World-Renowned Sculptor Opens Frederiksted Gallery

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This article by Susan Ellis appeared in The St Croix Source.

In a community boasting a large number of accomplished artists, a world-class bronze sculptor is moving in to add his name to the list – first with a gallery reception Sunday at his home in the historic back streets of Frederiksted.

Ward Elicker and his family moved to St. Croix in September from Philadelphia with more than 20 life-sized sculptures and the materials to open a studio. They moved into a renovated historic building formerly known as the Prince Street Inn, renamed Jasmine Manor.

The Jasmine Manor gallery occupies the top floor of what was once the Danish Lutheran parsonage on Prince Street. The building surrounds a quiet courtyard and the afternoon light on Sunday backlit the graceful, athletic motion of Elicker’s statues.

The pieces, all for sale, are titled to fit the form. “Pulse” is a contorted body reminiscent of a ski jumper or a skateboarder in flight. “Dusk,” “Dawn,” and “Cirrus” are lithe bodies in what could be extreme yoga poses, celebrating nature.

“Pig man,” was a sculpture created 20 years ago while the artist lived in Puerto Rico and operated a foundry in the rain forest. During that time, he was called the “Man of Bronze,” by the San Juan Star and El Nuevo Dia newspapers. He is known for the large statue, “Ponce,” in front of the Banco Popular in San Juan.

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Elicker graduated from the Pennsylvania Academy of Fine Arts in 1992 and has been working in clay and metal ever since. At one time he had his own foundry in Philadelphia, with more than 30 employees who worked with boiling hot metal and giant molds. His “Four Pearl Dragons,” large, twisting green sculptures, elevated on thin poles, welcome visitors to Philadelphia’s China Town.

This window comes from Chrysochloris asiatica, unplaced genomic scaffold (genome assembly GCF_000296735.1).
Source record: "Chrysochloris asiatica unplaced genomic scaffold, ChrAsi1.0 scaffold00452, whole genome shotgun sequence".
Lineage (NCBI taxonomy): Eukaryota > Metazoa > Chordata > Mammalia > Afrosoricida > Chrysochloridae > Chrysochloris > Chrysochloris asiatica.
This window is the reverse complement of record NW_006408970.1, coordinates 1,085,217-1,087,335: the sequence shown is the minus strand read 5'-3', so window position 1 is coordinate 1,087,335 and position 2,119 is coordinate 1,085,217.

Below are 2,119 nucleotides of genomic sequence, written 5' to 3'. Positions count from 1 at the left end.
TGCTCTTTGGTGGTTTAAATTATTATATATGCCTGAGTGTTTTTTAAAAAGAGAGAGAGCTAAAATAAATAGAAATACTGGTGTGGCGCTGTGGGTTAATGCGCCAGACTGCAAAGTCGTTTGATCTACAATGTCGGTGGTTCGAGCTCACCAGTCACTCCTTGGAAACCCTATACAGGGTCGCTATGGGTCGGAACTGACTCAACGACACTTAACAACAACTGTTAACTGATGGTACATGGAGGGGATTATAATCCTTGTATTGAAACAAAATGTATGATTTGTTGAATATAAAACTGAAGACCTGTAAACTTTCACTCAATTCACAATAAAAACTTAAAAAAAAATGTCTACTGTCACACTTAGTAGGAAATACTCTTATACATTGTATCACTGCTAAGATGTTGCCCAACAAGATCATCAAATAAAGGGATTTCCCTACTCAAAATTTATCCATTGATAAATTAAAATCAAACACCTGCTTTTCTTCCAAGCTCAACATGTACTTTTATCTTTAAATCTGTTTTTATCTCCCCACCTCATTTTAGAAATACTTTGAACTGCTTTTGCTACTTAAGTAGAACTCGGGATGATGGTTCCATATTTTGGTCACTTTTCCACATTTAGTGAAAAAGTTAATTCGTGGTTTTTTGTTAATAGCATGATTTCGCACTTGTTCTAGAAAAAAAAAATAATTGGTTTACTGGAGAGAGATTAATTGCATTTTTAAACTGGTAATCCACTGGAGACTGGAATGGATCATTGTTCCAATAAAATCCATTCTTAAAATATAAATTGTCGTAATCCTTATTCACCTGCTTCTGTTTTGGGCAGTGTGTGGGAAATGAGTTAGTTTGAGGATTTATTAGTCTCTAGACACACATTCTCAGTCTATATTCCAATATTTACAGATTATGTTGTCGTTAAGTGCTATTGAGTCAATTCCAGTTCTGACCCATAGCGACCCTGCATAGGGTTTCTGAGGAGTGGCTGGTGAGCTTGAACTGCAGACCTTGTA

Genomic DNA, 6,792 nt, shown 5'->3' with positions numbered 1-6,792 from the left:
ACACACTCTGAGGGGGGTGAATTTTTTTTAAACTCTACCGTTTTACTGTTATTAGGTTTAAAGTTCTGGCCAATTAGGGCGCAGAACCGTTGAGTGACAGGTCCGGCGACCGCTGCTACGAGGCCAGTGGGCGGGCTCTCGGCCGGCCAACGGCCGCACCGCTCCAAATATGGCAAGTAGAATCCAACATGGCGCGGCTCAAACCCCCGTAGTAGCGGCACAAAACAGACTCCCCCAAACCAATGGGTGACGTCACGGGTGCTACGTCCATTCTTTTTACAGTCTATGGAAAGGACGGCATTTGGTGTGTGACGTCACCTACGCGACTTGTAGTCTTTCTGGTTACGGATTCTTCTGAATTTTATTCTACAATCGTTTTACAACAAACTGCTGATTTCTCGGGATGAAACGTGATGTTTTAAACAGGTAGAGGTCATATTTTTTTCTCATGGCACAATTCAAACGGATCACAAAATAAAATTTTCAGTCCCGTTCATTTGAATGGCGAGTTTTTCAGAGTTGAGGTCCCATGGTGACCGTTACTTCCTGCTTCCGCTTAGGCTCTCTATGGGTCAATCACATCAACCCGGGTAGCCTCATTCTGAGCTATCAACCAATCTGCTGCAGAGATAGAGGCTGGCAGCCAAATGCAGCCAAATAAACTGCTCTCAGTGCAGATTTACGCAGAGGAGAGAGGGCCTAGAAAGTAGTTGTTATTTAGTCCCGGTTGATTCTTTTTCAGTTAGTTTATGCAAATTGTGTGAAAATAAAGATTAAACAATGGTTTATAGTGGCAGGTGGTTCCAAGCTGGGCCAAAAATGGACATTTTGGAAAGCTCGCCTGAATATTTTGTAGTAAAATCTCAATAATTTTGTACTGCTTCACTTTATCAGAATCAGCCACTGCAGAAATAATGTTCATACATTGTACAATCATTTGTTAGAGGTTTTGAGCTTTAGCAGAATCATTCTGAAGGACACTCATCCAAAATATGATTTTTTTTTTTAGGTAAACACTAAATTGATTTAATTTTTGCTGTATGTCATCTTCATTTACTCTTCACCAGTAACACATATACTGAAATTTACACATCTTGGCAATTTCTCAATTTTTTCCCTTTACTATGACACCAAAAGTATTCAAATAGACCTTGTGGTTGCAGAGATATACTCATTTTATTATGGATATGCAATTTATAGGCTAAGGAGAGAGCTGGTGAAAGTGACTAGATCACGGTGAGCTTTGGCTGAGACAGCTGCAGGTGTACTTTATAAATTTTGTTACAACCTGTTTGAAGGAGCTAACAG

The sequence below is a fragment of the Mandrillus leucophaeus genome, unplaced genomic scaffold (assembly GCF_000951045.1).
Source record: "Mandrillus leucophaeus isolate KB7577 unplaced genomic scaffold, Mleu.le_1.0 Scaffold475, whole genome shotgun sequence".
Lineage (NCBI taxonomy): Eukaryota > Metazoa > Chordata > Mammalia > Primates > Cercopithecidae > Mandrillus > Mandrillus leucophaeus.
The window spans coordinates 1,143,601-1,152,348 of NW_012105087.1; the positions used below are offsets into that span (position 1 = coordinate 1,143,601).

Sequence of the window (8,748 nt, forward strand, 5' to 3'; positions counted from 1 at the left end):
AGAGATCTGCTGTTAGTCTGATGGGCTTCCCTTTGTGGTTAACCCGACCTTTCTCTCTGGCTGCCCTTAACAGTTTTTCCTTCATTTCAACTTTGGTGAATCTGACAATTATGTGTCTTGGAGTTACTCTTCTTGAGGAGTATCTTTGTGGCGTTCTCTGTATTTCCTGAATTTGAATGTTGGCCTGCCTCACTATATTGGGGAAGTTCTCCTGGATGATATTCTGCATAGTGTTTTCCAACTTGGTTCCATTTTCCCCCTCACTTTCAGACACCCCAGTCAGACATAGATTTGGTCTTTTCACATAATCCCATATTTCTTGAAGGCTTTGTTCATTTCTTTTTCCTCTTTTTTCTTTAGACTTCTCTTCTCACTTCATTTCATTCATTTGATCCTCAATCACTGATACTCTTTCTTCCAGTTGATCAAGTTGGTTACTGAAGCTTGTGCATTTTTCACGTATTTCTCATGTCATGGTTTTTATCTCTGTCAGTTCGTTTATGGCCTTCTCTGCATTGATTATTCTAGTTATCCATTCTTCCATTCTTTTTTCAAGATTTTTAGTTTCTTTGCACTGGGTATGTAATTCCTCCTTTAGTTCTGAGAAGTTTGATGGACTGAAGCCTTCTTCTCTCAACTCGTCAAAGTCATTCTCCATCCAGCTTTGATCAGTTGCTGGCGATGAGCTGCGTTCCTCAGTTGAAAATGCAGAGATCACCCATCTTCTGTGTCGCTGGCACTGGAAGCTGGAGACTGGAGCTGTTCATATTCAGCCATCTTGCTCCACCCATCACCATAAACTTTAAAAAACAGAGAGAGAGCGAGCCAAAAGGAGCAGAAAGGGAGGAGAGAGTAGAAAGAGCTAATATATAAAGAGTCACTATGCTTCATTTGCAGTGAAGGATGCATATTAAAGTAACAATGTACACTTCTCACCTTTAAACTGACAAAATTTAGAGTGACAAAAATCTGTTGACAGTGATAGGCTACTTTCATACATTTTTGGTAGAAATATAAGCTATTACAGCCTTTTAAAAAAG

In the past, Elicker has worked mostly with architects and artists with installations as far away as Australia. He said he came to St. Croix to live in the Caribbean again and to complete a full circle. He began with basic sculpture and molds in a studio and expanded to a full-scale foundry and now back to studio work. His goal is “ a creative clay studio.”

“Back to strong studio time. That is what St. Croix is for me,” Elicker said.

Most creations have been silicone bronze or aluminum, weighing hundreds and thousands of pounds. His sculptures now will be life-size or smaller instead of the large, intricate works such as the aluminum “Blobs” or the metal floor inlay at the Miami International Airport.

Life on the island will slow his pace and change the Elicker’s work format. After creating sculptures in clay and making plastic molds, he will have his work metal cast in Asia, Thailand or Florida. Operating a foundry is not time nor cost effective, Elicker said.

Eventually, the sculptor hopes to bring friends and peers to the island and offer classes.

Alice Holm, his wife, is also an artist. She has worked with him in the studio and foundry and sculpted one of the metal pieces on display.

For the original report go to

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